CNET has an interesting interview with games journalist David Kushner who talks about his latest book, Jacked: The Outlaw story of Grand Theft Auto. The book takes a deeper look at the Grand Theft Auto phenomenon, and delves into related topics such as the game's development, the ESRB, Hot Coffee and Jack Thompson, amongst other topics.
The interview is very interesting because it discusses how Kushner approached some of the most controversial topics related to Rockstar's popular series. For example, he writes about the whole Hot Coffee controversy from the modding community's perspective and how the whole controversy had some positive effects like getting the ESRB to refine its descriptors for game content and to review how closely it examined the game it rated, along with finally bringing to light the fact that Grand Theft Auto is a game really meant for adults. Here's an excerpt on Hot Coffee:
Say a little more about how you think Hot Coffee changed the video games industry?
Kushner: It forced the [Entertainment Software Ratings Board] to develop some more refined guidelines about how games are submitted, reviewed, etc., and new penalties. During that era, the game industry was in a battle with Capitol Hill over violent games. You had a lot of powerful people who were threatening to regulate the industry, which is something that would have been awful in my opinion. And Hot Coffee seemed to be the smoking gun for these detractors. But ultimately the controversy passed, changes were made, and detractors like Joe Lieberman came around to say that the game industry's ratings were doing a good job. I think the days of those threats of regulation are behind us, fortunately.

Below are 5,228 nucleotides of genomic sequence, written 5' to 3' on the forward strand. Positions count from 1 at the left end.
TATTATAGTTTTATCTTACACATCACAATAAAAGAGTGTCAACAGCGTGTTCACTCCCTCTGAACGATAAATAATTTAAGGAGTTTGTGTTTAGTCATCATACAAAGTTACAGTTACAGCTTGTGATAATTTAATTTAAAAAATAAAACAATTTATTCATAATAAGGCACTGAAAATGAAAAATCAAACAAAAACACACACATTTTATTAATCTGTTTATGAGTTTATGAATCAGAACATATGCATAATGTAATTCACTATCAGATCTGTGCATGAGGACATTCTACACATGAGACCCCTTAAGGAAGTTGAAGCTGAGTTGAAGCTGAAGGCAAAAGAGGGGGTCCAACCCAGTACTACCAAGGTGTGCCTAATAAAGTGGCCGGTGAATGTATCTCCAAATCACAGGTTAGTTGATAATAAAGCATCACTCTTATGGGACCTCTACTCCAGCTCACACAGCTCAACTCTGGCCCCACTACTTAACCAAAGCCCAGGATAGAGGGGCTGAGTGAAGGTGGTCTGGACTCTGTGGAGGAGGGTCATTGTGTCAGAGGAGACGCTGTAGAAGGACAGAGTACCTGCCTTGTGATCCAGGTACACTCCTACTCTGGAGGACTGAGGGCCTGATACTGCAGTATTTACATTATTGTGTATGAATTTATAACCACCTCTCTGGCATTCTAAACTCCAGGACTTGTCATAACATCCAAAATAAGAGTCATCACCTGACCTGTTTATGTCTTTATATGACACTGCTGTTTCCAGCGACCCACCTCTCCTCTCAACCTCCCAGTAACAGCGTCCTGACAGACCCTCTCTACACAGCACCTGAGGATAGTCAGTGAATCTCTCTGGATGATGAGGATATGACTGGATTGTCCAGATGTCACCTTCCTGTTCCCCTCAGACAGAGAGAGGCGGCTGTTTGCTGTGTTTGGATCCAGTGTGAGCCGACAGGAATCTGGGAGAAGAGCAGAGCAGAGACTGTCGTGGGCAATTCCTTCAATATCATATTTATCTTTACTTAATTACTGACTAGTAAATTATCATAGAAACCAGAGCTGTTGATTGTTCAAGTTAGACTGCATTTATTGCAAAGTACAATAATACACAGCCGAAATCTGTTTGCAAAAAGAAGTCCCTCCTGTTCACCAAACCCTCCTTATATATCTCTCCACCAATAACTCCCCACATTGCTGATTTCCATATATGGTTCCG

My favorite part of the interview deals with Jack Thompson and the industry's failure to put someone up against him on the cable news circuit:
Is Jack Thompson a true believer or a media savvy opportunist?
Kushner: Maybe a bit of both. I spent a lot of time with Jack over the years, and he's more nuanced than people realize. He and I disagree about games but I tried to write about him the same way I write about anyone: sympathetically and as a real person. The fact is, whether you love or hate Jack, he had a big impact on shaping public opinion about video games. And I think that is partly the fault of the game industry. There was a specific strategy in place to not engage him, and as a result he was on many talk shows unopposed. I'm just a writer about the industry, and I was being asked to go on CNN to provide a counterpoint, when all along I was wondering: why isn't a game developer or publisher doing this instead of me?
You can read the rest of the interview with Kushner here.
You can learn more about the book on Amazon.com. A hardcover edition is available now, as well as an audio book and a Kindle Fire edition.